- READ: Battista: Resilient Chiefs reach third Super Bowl in five seasons
- READ: Mahomes-Kelce tandem makes history in victory
- READ: Kelce: 'Burrowhead, my (expletive). It's Mahomes house!'
- READ: Zac Taylor on Ossai penalty: It's not 'about one play'
- READ: 2023 draft order: Bengals pick No. 28 in first round
- READ: 'Unstoppable' Chris Jones leads Chiefs D past Bengals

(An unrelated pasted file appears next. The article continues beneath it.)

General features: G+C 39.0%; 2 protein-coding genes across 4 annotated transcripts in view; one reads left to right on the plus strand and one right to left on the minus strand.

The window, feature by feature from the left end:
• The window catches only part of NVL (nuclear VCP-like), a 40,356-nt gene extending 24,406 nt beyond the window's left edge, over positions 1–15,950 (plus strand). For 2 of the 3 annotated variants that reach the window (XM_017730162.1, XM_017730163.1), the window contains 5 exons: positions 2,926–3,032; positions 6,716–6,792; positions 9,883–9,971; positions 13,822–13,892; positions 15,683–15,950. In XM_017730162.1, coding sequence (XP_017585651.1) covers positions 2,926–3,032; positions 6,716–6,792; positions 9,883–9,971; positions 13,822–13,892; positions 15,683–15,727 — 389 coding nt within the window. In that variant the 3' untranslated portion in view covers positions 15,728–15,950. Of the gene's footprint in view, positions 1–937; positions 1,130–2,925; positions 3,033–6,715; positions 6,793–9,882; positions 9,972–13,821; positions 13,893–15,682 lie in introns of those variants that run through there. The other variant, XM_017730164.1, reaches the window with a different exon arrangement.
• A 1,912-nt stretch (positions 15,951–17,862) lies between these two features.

- Patrick Mahomes paints another masterpiece. An entire week was spent closely monitoring Mahomes' ankle, searching for signs of weakness just days after he battled through a high ankle sprain in a Divisional Round win over Jacksonville. By the time the clock hit triple zeroes, we realized Mahomes' rare skillset includes an ability to play through the pain. Mahomes completed 29 of 43 passes for 326 yards and two touchdowns, keeping the Chiefs' offense afloat in a second half in which they ran aground. Mahomes' third-down touchdown pass to Marquez Valdes-Scantling stood as his best play of the half until the penultimate offensive play for the Chiefs, when a slightly hobbled Mahomes scrambled on third-and-4, turning the corner to pick up the first down before he was shoved late, drawing an unnecessary roughness penalty that gave the Chiefs the yardage necessary to attempt the game-winning field goal. Kansas City only produced 23 points, but the numbers don't lie. Mahomes accounted for 323 of Kansas City's 357 net yards Sunday and made the single play that mattered most. He and the Chiefs are headed back to the Super Bowl with a hard-earned win led by a rare talent who once again proved he's among the very best in the sport.